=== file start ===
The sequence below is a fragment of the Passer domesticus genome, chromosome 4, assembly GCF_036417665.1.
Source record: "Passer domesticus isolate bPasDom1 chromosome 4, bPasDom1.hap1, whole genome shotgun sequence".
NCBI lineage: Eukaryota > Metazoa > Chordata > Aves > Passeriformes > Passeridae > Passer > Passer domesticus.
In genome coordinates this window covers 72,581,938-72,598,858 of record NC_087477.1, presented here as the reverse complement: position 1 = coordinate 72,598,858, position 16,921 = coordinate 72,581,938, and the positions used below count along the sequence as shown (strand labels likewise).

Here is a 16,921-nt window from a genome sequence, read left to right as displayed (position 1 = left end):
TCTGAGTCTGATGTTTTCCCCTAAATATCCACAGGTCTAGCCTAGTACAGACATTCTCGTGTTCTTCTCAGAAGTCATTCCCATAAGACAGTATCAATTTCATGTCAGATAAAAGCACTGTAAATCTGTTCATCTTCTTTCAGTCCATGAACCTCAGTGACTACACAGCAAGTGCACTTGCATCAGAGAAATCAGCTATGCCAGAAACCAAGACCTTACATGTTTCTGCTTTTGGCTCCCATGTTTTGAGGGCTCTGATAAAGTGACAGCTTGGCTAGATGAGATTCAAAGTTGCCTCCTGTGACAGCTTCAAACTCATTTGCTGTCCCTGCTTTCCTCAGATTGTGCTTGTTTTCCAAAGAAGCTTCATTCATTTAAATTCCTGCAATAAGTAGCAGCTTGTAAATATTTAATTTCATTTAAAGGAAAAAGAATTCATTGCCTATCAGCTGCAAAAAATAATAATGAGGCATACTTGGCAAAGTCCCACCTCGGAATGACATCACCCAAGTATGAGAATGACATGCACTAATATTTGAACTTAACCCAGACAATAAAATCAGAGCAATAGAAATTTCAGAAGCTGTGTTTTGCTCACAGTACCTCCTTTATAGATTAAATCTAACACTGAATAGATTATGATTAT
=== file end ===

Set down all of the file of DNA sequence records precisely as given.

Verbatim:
The sequence below is a fragment of the Passer domesticus genome, chromosome 4, assembly GCF_036417665.1.
Source record: "Passer domesticus isolate bPasDom1 chromosome 4, bPasDom1.hap1, whole genome shotgun sequence".
NCBI lineage: Eukaryota > Metazoa > Chordata > Aves > Passeriformes > Passeridae > Passer > Passer domesticus.
In genome coordinates this window covers 72,581,938-72,598,858 of record NC_087477.1, presented here as the reverse complement: position 1 = coordinate 72,598,858, position 16,921 = coordinate 72,581,938, and the positions used below count along the sequence as shown (strand labels likewise).

Here is a 16,921-nt window from a genome sequence, read left to right as displayed (position 1 = left end):
TCTGAGTCTGATGTTTTCCCCTAAATATCCACAGGTCTAGCCTAGTACAGACATTCTCGTGTTCTTCTCAGAAGTCATTCCCATAAGACAGTATCAATTTCATGTCAGATAAAAGCACTGTAAATCTGTTCATCTTCTTTCAGTCCATGAACCTCAGTGACTACACAGCAAGTGCACTTGCATCAGAGAAATCAGCTATGCCAGAAACCAAGACCTTACATGTTTCTGCTTTTGGCTCCCATGTTTTGAGGGCTCTGATAAAGTGACAGCTTGGCTAGATGAGATTCAAAGTTGCCTCCTGTGACAGCTTCAAACTCATTTGCTGTCCCTGCTTTCCTCAGATTGTGCTTGTTTTCCAAAGAAGCTTCATTCATTTAAATTCCTGCAATAAGTAGCAGCTTGTAAATATTTAATTTCATTTAAAGGAAAAAGAATTCATTGCCTATCAGCTGCAAAAAATAATAATGAGGCATACTTGGCAAAGTCCCACCTCGGAATGACATCACCCAAGTATGAGAATGACATGCACTAATATTTGAACTTAACCCAGACAATAAAATCAGAGCAATAGAAATTTCAGAAGCTGTGTTTTGCTCACAGTACCTCCTTTATAGATTAAATCTAACACTGAATAGATTATGATTAT